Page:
14 Mar 2018

It's Time To Act UNCSW62 blog 6



            Part of the reality of activism is the action itself: The policy or action of using vigorous campaigning to bring about political or social change. (OED)
            People who participate in activism do it for many reasons: it's a cause they believe in, to support their peers and friends, to promote equality, for the betterment of society. For some it's out of a negative context; from a place of anger or hurt or rebellion.
            So why I am an activist for gender equality? Partly because I believe that women ad men were made equal in the eyes of God, and as such we should be afforded equal status in society. Partly because I come from a comfortable place of privilege where I have the option to stand up for those who are not as fortunate. Partly because the more I hear and learn and see about the subtle and overt forms of rampant sexism in our society, the more I feel called to action.
            Today I heard numerous examples of gender injustice and gender inequality, and I heard many examples of people acting out against it. It was a powerful and inspiring day.
            My day started with worship, hearing the story of Hagar's empowerment as child of God. Sameera Nazir of PODA spoke passionately of her work to change the role of women and girls in rural Pakistan from 'vulnerable' to 'effective change makers'. The UN World Food Program shared newest data on the interconnectivity of rural women's empowerment as a result of the Food Assistance for Assets program, from increases in nutrition, livelihood, leadership and decision-making, social connections, and understanding of rights. Mary Robinson and Geraldine Nason led a dialogue on enabling grassroots and indigenous women's participation in gender responsive climate action, highlighting the disproportionate impact of climate change on women and men in rural settings, and the need to re-imagine the conversation around policy creation and implementation at the local, national, and international levels. The day finished with a networking opportunity through Ecumenical Women.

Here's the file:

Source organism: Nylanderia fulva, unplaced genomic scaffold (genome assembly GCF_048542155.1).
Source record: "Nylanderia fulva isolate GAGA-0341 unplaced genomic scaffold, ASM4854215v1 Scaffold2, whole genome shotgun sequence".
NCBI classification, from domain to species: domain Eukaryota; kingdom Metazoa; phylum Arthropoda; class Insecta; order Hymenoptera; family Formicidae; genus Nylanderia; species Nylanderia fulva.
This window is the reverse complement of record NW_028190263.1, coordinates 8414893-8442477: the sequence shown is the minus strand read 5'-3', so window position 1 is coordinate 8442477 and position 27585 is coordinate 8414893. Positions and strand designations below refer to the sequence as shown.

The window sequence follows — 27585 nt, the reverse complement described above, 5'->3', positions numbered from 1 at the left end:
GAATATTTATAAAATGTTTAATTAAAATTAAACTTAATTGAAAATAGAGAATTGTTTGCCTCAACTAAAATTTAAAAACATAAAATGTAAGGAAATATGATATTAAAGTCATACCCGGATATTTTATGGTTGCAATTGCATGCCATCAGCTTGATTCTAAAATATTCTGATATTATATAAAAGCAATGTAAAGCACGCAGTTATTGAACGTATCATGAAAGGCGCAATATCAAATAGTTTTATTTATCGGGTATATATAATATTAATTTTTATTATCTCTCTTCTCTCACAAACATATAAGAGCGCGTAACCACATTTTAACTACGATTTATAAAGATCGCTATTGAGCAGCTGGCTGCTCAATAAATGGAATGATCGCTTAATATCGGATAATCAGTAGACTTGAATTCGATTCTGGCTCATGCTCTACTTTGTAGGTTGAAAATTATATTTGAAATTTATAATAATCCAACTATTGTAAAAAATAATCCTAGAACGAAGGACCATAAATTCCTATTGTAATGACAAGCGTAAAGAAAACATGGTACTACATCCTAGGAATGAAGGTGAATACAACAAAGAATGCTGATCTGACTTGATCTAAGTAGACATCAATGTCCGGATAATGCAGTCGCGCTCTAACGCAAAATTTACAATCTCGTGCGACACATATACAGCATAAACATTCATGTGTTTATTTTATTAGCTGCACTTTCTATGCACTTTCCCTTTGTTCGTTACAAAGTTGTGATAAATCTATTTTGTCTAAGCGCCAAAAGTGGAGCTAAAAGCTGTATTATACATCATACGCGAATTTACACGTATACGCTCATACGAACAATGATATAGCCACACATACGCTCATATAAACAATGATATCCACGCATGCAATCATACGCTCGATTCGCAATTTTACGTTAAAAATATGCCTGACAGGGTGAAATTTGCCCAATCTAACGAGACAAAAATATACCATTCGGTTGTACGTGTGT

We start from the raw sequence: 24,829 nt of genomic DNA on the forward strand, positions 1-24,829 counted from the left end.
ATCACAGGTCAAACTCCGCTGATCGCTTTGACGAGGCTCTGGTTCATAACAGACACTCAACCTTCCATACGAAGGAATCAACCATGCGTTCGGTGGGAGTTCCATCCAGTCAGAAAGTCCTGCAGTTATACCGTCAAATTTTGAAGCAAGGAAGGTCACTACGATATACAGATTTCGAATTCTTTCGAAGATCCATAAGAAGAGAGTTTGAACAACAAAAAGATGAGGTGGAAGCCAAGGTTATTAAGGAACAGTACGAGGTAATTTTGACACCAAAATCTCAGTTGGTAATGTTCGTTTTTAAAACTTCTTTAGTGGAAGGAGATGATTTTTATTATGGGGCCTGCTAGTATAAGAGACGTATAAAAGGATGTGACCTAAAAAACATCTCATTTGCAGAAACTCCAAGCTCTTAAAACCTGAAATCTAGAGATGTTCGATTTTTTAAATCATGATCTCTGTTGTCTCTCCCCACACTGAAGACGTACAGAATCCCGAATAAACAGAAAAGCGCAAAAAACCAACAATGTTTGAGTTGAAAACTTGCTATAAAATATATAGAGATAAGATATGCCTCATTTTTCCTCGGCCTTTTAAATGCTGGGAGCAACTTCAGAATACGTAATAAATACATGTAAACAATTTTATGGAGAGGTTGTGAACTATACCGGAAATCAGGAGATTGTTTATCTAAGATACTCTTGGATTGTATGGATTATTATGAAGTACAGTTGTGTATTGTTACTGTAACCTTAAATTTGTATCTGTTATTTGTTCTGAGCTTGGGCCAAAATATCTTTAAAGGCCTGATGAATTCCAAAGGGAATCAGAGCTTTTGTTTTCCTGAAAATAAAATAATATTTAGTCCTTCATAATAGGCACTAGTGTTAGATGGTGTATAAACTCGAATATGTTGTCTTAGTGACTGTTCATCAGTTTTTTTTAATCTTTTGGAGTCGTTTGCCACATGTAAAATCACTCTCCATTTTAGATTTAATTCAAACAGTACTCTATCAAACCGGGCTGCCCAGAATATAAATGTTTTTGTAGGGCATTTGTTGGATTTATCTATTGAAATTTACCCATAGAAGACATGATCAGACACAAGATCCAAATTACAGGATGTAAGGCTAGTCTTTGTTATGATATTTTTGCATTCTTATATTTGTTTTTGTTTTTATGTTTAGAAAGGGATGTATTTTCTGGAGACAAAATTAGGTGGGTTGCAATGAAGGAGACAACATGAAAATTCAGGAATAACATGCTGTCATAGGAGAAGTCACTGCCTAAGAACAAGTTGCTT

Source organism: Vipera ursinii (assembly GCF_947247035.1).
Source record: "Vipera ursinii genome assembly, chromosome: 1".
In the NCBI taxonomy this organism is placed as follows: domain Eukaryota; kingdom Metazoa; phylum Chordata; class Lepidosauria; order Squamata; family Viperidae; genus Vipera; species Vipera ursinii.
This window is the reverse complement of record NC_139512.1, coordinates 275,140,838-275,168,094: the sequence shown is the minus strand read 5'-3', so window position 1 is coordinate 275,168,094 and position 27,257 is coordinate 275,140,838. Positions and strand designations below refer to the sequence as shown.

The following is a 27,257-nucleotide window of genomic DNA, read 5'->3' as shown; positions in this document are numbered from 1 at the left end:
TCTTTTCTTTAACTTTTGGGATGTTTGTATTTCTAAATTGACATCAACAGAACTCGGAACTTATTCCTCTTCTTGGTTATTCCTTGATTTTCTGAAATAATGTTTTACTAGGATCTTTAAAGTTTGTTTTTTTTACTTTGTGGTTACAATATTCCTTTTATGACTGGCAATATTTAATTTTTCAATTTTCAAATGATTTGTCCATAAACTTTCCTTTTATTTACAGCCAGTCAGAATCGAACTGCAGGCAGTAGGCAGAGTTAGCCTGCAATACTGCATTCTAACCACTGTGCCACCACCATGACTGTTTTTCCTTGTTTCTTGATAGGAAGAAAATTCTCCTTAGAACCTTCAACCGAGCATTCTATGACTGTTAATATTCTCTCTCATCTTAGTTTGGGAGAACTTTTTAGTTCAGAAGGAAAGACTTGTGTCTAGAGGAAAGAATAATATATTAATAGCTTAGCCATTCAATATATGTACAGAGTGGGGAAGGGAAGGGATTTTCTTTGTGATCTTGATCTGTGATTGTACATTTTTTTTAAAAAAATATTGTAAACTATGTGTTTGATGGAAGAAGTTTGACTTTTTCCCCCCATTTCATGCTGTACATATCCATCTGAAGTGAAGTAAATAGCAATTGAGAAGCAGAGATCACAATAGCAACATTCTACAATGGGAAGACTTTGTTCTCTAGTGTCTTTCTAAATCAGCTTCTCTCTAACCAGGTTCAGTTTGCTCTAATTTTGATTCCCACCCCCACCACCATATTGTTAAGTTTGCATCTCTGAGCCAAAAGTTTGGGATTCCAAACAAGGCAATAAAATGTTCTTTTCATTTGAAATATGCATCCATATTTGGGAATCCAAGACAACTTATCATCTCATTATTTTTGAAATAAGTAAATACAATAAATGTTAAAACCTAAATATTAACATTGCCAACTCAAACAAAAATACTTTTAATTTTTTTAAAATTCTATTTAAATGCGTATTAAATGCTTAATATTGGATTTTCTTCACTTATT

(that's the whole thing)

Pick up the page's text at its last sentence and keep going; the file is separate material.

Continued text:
So why am I an activist? Because I listened to experts discuss what is possible, and questions began to form. I wondered how PODA provides age-appropriate programs for the women and the girls. I wondered how the WFP would use empowered FAA-recipient women to make the shift from food security to food sovereignty. I wondered if they were still using terminator seeds as part of their program. I wondered if Canada was a cautionary tale as the Missing and Murdered Women and Girls demonstrates a marginalised community being doubly silenced. I wondered if it was appropriate to invite people to challenge their faith leaders to openly discuss climate change and it's devastating impacts as a response to the innate spirituality of the planet (and that we have the community partners, mandate for justice, and forum for communication). I wondered... a lot of things. And I know that my sisters and brothers at dinner had wonderments of their own.
            And I knew that while I wondered these things, the time to of wonder is over; the time to act is now. Carefully, and learning from new mistakes, it is imperative to respond to gender inequality; by taking action: in prayer, in protest, in advocacy.

            Why am I an activist? Because I can be: and because the world needs me.

2 comments:

  1. It is good to wonder. It gives us time to be inspired and to discern what the appropriate actions are in our context. Thanks for sharing your experience!

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